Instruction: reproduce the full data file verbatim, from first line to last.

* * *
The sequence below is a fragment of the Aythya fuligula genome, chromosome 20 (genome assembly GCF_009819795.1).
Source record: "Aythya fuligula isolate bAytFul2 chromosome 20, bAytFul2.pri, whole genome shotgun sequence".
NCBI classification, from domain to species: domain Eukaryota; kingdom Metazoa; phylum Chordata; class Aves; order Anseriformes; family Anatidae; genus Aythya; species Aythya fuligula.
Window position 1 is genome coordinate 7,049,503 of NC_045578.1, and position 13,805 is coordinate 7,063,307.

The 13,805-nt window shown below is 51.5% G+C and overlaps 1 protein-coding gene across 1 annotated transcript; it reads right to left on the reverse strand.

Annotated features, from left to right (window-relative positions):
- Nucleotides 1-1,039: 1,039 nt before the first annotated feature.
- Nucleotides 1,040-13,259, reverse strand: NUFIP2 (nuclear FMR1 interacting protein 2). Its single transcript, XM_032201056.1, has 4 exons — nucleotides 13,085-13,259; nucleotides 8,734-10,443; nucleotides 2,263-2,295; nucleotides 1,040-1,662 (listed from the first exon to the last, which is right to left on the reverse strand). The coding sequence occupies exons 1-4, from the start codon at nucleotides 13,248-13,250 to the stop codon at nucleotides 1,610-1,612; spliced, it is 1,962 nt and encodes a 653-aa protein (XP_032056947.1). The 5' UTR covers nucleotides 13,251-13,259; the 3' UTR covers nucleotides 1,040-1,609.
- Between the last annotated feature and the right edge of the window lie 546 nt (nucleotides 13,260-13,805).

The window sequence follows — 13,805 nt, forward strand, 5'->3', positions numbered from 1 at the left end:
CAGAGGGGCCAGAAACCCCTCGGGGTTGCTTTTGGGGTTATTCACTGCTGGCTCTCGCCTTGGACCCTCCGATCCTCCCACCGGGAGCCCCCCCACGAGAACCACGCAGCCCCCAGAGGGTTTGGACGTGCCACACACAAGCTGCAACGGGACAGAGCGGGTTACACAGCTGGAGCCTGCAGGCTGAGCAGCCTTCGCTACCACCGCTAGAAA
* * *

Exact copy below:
The sequence below is a fragment of the Aythya fuligula genome, chromosome 20 (genome assembly GCF_009819795.1).
Source record: "Aythya fuligula isolate bAytFul2 chromosome 20, bAytFul2.pri, whole genome shotgun sequence".
NCBI classification, from domain to species: domain Eukaryota; kingdom Metazoa; phylum Chordata; class Aves; order Anseriformes; family Anatidae; genus Aythya; species Aythya fuligula.
Window position 1 is genome coordinate 7,049,503 of NC_045578.1, and position 13,805 is coordinate 7,063,307.

The 13,805-nt window shown below is 51.5% G+C and overlaps 1 protein-coding gene across 1 annotated transcript; it reads right to left on the reverse strand.

Annotated features, from left to right (window-relative positions):
- Nucleotides 1-1,039: 1,039 nt before the first annotated feature.
- Nucleotides 1,040-13,259, reverse strand: NUFIP2 (nuclear FMR1 interacting protein 2). Its single transcript, XM_032201056.1, has 4 exons — nucleotides 13,085-13,259; nucleotides 8,734-10,443; nucleotides 2,263-2,295; nucleotides 1,040-1,662 (listed from the first exon to the last, which is right to left on the reverse strand). The coding sequence occupies exons 1-4, from the start codon at nucleotides 13,248-13,250 to the stop codon at nucleotides 1,610-1,612; spliced, it is 1,962 nt and encodes a 653-aa protein (XP_032056947.1). The 5' UTR covers nucleotides 13,251-13,259; the 3' UTR covers nucleotides 1,040-1,609.
- Between the last annotated feature and the right edge of the window lie 546 nt (nucleotides 13,260-13,805).

The window sequence follows — 13,805 nt, forward strand, 5'->3', positions numbered from 1 at the left end:
CAGAGGGGCCAGAAACCCCTCGGGGTTGCTTTTGGGGTTATTCACTGCTGGCTCTCGCCTTGGACCCTCCGATCCTCCCACCGGGAGCCCCCCCACGAGAACCACGCAGCCCCCAGAGGGTTTGGACGTGCCACACACAAGCTGCAACGGGACAGAGCGGGTTACACAGCTGGAGCCTGCAGGCTGAGCAGCCTTCGCTACCACCGCTAGAAA